The typical picture in one’s mind when thinking of carriage driving is usually either one of a rag and bone man with his horse and cart or of a Victorian era horse drawn carriage. However, International Carriage Driving is sanctioned by the Federation Equestrian International (FEI) and as they state that ‘horses were driven long before they were ridden’ and Carriage Driving became an equestrian discipline in 1970, it is one of the oldest competitive equestrian sports that is still practised today.
It must be admitted that carriage driving is not one of the nation’s most popular sports and even if someone decides that they would like to participate in carriage driving, it can prove extremely difficult to know where to start and they are left asking several questions: Where do I go to learn? What equipment do I need? How much will it cost? Is this even the right sport for me?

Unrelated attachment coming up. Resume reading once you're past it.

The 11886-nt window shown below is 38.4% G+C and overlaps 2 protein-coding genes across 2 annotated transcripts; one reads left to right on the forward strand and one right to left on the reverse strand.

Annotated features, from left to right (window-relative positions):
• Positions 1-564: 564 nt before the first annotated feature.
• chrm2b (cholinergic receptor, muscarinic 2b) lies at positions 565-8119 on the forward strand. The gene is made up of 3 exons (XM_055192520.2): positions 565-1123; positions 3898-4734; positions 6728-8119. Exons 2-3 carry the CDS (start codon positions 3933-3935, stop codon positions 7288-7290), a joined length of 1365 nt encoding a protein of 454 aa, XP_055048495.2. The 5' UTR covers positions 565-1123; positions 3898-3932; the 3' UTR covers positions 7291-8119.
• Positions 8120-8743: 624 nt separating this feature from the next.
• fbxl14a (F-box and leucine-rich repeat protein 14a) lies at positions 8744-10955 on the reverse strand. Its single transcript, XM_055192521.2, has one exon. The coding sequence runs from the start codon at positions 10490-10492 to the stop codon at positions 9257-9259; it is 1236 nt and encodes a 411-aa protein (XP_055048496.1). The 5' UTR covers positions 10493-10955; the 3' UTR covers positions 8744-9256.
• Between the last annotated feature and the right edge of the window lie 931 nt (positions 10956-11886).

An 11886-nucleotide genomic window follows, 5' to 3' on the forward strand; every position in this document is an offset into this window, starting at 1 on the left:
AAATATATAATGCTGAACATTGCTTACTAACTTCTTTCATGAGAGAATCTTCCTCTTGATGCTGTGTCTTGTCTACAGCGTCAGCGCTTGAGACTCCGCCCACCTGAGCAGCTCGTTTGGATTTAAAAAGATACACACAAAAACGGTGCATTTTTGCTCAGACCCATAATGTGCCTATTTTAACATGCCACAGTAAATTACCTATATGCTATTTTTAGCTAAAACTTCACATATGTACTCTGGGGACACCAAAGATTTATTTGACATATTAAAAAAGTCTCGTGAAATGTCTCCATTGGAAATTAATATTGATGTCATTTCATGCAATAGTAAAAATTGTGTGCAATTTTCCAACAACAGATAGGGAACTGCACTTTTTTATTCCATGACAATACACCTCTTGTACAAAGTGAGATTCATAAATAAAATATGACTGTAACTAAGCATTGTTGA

In Carriage Driving, the traditional ‘rider’ is replaced with a ‘driver’ who is seated on the carriage behind a horse, a pair of horses, or a team of four horses.
In modern horse driving competitions, there are three parts: Dressage, Marathon and Obstacle Driving. Dressage is made up of a sequence of compulsory figures performed in an arena measuring 100x40m. Competitors are judged on the smoothness of the exercises, the obedience of the horse, positioning and impulsion. The Marathon phase is conducted across country and consists of an up to 18km route including natural obstructions and sharp turning points and the final phase. The Obstacle Driving (or ‘Cones’) phase is designed to test the fitness and suppleness of the horses by requiring the driver to negotiate a narrow track marked with cones with balls balancing on top against the clock, with penalties for knocking down the balls and time penalties.